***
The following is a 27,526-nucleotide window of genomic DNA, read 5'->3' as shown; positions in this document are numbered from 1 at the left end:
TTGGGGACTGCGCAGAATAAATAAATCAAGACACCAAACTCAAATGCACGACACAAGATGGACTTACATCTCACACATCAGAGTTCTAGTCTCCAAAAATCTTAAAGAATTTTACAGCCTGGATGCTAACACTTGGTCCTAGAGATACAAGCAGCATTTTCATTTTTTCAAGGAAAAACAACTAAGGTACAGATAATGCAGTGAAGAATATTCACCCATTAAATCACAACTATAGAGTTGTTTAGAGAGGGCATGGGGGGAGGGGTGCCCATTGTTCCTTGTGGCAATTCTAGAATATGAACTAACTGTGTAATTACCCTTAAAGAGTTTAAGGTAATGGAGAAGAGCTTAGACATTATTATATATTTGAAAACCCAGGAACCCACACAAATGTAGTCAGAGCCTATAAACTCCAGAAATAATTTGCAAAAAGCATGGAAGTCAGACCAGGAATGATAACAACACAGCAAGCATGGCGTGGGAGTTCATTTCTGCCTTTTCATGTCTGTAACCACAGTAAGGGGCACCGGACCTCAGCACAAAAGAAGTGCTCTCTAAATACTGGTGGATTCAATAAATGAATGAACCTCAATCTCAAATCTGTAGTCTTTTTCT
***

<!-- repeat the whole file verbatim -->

The following is a 27,526-nucleotide window of genomic DNA, read 5'->3' as shown; positions in this document are numbered from 1 at the left end:
TTGGGGACTGCGCAGAATAAATAAATCAAGACACCAAACTCAAATGCACGACACAAGATGGACTTACATCTCACACATCAGAGTTCTAGTCTCCAAAAATCTTAAAGAATTTTACAGCCTGGATGCTAACACTTGGTCCTAGAGATACAAGCAGCATTTTCATTTTTTCAAGGAAAAACAACTAAGGTACAGATAATGCAGTGAAGAATATTCACCCATTAAATCACAACTATAGAGTTGTTTAGAGAGGGCATGGGGGGAGGGGTGCCCATTGTTCCTTGTGGCAATTCTAGAATATGAACTAACTGTGTAATTACCCTTAAAGAGTTTAAGGTAATGGAGAAGAGCTTAGACATTATTATATATTTGAAAACCCAGGAACCCACACAAATGTAGTCAGAGCCTATAAACTCCAGAAATAATTTGCAAAAAGCATGGAAGTCAGACCAGGAATGATAACAACACAGCAAGCATGGCGTGGGAGTTCATTTCTGCCTTTTCATGTCTGTAACCACAGTAAGGGGCACCGGACCTCAGCACAAAAGAAGTGCTCTCTAAATACTGGTGGATTCAATAAATGAATGAACCTCAATCTCAAATCTGTAGTCTTTTTCT